Most of us are aware that Labor Day celebrates workers and their achievements.  To many of us, it also symbolizes the unofficial end of summer, and the start of the school year.  This Labor Day, I dug a bit deeper to get past the parades and potato salad to the origin of Labor Day.

The Origin of Labor Day

In the late 1800’s the average American worked 12-hour days, seven-days per week in order make enough money to survive.  Children as young as 5 worked similar hours at a fraction of the pay.  Working conditions were not always safe, and something as simple as fresh air, bathroom breaks and clean working conditions were rare.  Labor Unions grew out of these working conditions, organizing strikes and rallies to protest the poor conditions and persuade employers to increase wages, reduce hours and improve working conditions.

On September 5, 1882, 10,000 workers took unpaid time off to march in New York City, holding the first Labor Day parade in U.S. History.   Twelve years later, a protest in Chicago at the Pullman Palace Car Company crippled railroad traffic nationwide, created unrest between the government and workers, and forcing Congress to pass an act, which was then signed in to law by President Grover Cleveland, making Labor Day a legal holiday.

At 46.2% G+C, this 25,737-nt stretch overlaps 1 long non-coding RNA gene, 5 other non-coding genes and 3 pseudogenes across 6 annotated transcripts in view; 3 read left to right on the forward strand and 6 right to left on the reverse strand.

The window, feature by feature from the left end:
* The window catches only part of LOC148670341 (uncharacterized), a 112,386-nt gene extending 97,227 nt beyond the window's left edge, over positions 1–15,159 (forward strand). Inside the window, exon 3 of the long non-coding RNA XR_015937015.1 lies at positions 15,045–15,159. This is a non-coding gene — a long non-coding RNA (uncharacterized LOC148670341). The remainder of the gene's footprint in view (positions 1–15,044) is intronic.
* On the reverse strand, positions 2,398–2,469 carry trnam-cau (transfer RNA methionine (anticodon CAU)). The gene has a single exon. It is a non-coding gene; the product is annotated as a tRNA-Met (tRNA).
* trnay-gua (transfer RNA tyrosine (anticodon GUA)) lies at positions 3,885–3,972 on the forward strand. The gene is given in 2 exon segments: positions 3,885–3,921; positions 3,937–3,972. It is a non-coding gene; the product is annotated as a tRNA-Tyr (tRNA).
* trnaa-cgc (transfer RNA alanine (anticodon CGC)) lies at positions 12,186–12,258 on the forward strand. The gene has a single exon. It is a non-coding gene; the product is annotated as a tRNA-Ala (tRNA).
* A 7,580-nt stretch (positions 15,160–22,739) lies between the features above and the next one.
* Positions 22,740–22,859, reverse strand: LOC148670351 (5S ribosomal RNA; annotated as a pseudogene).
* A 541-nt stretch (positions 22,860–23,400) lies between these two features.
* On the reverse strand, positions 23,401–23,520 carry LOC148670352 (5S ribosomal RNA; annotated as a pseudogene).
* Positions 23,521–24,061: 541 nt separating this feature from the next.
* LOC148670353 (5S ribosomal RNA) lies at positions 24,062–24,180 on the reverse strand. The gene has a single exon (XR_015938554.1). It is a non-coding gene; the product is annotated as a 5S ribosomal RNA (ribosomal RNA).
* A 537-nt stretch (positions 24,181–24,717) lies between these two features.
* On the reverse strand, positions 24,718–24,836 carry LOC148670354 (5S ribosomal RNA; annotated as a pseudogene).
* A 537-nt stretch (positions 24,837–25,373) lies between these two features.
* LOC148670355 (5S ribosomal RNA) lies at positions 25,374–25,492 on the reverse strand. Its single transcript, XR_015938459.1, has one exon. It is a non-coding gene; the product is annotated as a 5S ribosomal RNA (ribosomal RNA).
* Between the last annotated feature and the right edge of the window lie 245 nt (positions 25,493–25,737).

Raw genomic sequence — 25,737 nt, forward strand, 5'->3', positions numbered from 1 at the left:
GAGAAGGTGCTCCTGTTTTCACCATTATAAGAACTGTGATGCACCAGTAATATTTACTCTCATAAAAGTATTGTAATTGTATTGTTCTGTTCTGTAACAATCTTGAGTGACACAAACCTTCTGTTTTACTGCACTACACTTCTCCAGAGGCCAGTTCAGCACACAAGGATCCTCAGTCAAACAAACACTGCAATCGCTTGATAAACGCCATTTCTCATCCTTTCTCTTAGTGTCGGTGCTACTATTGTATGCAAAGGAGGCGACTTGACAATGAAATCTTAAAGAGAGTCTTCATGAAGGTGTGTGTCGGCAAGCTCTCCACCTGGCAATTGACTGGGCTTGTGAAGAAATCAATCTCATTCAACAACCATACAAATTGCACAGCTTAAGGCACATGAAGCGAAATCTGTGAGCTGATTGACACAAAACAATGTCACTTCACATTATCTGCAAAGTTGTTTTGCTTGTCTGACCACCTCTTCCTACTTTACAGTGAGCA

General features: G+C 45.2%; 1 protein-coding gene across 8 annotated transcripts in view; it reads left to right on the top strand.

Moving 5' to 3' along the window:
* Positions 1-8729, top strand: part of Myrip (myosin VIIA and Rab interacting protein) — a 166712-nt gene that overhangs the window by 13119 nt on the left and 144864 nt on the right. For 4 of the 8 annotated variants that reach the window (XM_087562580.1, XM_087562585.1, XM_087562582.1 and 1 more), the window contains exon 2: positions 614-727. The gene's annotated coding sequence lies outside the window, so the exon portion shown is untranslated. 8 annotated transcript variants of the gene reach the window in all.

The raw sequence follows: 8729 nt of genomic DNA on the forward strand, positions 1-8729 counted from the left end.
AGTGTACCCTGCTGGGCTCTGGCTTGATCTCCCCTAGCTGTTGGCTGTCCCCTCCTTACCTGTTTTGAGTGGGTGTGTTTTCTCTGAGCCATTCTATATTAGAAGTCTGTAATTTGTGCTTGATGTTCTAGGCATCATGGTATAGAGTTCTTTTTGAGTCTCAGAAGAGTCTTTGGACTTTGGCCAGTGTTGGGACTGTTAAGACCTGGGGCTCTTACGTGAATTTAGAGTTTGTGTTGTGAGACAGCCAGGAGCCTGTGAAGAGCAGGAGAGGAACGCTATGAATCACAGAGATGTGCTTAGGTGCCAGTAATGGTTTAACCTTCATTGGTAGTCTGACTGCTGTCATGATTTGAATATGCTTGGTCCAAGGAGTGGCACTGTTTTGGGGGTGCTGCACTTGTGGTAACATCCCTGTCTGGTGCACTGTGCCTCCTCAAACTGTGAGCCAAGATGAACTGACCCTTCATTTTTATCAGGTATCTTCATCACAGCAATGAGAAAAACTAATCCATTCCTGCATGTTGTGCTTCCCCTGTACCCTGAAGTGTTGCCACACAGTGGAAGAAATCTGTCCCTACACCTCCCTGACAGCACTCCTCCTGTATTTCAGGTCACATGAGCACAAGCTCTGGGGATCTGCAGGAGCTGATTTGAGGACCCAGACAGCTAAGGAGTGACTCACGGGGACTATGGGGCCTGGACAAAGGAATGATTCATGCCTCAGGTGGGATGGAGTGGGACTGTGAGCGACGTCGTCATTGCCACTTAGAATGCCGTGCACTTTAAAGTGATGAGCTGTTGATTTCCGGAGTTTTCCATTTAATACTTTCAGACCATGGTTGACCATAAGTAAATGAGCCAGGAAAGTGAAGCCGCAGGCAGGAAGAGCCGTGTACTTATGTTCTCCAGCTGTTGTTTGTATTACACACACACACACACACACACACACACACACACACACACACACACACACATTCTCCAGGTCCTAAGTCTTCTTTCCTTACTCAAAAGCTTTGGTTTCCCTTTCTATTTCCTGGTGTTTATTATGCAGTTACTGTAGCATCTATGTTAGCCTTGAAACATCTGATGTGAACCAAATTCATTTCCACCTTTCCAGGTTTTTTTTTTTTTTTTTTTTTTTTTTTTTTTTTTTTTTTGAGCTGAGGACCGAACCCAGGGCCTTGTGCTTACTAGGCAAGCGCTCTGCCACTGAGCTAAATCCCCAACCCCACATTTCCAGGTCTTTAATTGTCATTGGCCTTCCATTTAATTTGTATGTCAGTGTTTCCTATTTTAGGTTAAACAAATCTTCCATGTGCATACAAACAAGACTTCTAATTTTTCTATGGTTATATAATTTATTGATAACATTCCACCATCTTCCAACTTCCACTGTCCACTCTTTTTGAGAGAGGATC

Fun Fact – Why Monday?

Labor Day is part of the Uniform Monday Holiday Act of 1968, which ensures several holidays are always observed on Monday’s, giving federal employees a long weekend.  Labor Day is in good company with Martin Luther King Jr. Day, President’s Day, Memorial Day and Columbus Day.

We Appreciate Our Team!

We all owe a debt of gratitude to the men, and women, who demanded safe working conditions, livable wages, and didn’t stop pushing until they achieved their goal.

Our collective businesses:  Component Engineering, TruPosition and Orka Automation, appreciate the talented teams we have in place.  From designers to machine builders to project managers to sales – we are privileged to have smart individuals working with us to deliver quality solutions for customers.  The roll-up-your-sleeves-and-get-to-work-to-solve-problems sort.  We couldn’t do it without them, and we hope they know how much we appreciate them today, and every day.   Today, we hope that they are enjoying time with their families and a relaxing long weekend.

John, John, Mike and Terry